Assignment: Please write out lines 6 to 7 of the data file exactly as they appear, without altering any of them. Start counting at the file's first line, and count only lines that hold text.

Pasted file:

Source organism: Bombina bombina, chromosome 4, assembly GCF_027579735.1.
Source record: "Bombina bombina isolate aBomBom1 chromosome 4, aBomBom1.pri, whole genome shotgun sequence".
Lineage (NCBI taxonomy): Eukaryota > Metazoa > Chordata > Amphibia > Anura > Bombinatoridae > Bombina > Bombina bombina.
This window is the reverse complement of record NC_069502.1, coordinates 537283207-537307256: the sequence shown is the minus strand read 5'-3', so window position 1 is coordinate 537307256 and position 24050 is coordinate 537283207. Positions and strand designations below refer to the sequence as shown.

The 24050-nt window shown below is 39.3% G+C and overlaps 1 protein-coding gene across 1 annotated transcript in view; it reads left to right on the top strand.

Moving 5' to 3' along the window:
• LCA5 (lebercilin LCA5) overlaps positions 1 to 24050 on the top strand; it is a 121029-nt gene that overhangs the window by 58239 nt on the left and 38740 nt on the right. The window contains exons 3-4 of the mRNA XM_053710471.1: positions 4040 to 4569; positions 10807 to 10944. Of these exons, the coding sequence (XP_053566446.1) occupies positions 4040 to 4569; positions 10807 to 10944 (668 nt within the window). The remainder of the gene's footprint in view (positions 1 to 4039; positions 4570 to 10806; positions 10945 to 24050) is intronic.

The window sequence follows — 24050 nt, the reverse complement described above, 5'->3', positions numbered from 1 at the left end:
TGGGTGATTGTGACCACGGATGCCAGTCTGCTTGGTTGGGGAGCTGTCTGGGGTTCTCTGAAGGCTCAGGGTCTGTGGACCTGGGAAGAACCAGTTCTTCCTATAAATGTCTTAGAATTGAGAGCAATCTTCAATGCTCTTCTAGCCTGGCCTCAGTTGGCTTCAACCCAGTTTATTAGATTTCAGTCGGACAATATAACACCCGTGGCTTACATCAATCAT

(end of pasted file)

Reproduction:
Moving 5' to 3' along the window:
• LCA5 (lebercilin LCA5) overlaps positions 1 to 24050 on the top strand; it is a 121029-nt gene that overhangs the window by 58239 nt on the left and 38740 nt on the right. The window contains exons 3-4 of the mRNA XM_053710471.1: positions 4040 to 4569; positions 10807 to 10944. Of these exons, the coding sequence (XP_053566446.1) occupies positions 4040 to 4569; positions 10807 to 10944 (668 nt within the window). The remainder of the gene's footprint in view (positions 1 to 4039; positions 4570 to 10806; positions 10945 to 24050) is intronic.